MUSCAT // The US defence secretary Robert Gates flew to Oman yesterday to hold talks with Sultan Qaboos about Iran's nuclear programme before heading to the aircraft carrier USS Abraham Lincoln off the coast.
The talks were expected to cover international concern over Iran, the growing terror threat in Oman's neighbour, Yemen, as well as the wars in Iraq and Afghanistan, a senior US defence official told reporters.
The visit was mainly a courtesy call as Oman celebrates the 40th anniversary of the reign of Sultan Qaboos, said the official, who spoke on condition of anonymity.
Oman, which has good relations with the United States and Iran, played a key role in brokering the release of one of three US hikers accused by the Tehran government of straying from Iraq into Iran's territory.
Muscat has been pressing for the release of the two remaining hikers, held since July last year.
The sultan has also appealed for a diplomatic solution to the dispute over Iran's uranium enrichment programme, which Washington believes is part of a clandestine attempt to build nuclear weapons.
The approach by the US president, Barack Obama, stresses diplomacy and "holding Iran's feet to the fire with sanctions", and Oman had a useful role to play on the issue, said the official, briefing reporters on Mr Gates's plane en route to Muscat.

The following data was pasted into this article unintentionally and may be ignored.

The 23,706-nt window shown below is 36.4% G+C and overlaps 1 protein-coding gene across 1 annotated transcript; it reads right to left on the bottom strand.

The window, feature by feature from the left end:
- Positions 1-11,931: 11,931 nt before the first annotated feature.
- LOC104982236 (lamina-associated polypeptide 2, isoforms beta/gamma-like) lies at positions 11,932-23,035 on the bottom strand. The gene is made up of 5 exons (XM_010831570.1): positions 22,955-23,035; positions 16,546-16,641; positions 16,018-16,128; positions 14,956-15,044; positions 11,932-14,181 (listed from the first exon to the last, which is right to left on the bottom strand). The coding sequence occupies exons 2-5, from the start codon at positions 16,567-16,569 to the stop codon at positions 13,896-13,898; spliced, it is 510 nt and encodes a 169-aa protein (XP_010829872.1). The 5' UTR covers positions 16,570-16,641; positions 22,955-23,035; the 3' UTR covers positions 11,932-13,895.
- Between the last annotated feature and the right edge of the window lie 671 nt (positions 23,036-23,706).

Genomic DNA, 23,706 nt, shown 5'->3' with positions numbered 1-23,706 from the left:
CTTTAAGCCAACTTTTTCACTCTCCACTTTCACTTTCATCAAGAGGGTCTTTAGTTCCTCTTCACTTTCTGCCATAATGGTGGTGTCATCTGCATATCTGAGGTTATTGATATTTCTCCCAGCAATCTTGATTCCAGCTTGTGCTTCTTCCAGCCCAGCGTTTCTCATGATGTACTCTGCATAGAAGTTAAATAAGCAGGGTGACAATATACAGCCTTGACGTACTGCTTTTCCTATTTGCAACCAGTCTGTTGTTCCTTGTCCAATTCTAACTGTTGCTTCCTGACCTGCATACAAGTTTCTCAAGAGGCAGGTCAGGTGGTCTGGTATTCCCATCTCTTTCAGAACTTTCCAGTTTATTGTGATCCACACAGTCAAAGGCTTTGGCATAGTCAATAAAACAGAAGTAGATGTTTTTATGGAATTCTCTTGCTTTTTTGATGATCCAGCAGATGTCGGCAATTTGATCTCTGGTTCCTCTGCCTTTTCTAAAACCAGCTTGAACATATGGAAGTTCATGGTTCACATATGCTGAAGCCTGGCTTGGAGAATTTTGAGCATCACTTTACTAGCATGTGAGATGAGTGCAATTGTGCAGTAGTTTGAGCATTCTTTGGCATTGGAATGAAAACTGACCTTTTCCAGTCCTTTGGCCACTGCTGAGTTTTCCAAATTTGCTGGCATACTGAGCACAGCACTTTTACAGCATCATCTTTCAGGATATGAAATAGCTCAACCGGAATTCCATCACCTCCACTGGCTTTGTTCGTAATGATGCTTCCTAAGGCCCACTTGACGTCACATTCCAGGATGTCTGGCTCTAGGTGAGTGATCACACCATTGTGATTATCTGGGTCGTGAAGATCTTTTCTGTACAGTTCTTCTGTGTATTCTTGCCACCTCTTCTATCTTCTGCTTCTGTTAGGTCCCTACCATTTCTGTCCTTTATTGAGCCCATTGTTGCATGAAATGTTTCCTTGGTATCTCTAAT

"The sultan has been very proactive in pushing for a diplomatic solution and so that's helpful," said the official, who described Sultan Qaboos as "among the region's most erudite and insightful leaders".
The visit comes amid the disclosure of hundreds of thousands of secret US diplomatic memos on the WikiLeaks website, including cables that portray Arab leaders deeply threatened by Iran's nuclear ambitions and urging Washington to take military action.
The WikiLeaks documents could come up in the talks as US officials have sought to reassure allies around the world upset by the leaked files, which included embarrassing revelations and harsh assessments of an array of leaders.
The main purpose of Mr Gates's visit was to spend time on the USS Abraham Lincoln in the Arabian Sea, to get a first-hand look at operations in support of the war in Afghanistan, officials said.
"It will be the secretary's first visit to a deployed aircraft carrier since taking the job four years ago," the press secretary, Geoff Morrell, said.
Mr Gates planned to thank the ship's crew "for the difference they're making for the troops on the ground", he said.
The crew of the carrier and other naval ships in the area "are largely unseen and unheralded, but they are greatly appreciated by our troops fighting in Afghanistan, and by extension the American people at home".
Nearly 100,000 US forces on the ground in Afghanistan rely on fighter jets based on the carrier and elsewhere to carry out air strikes.
The defence official who briefed reporters on the plane said the secretary's trip to the carrier was not designed "to signal any particular message" to Iran.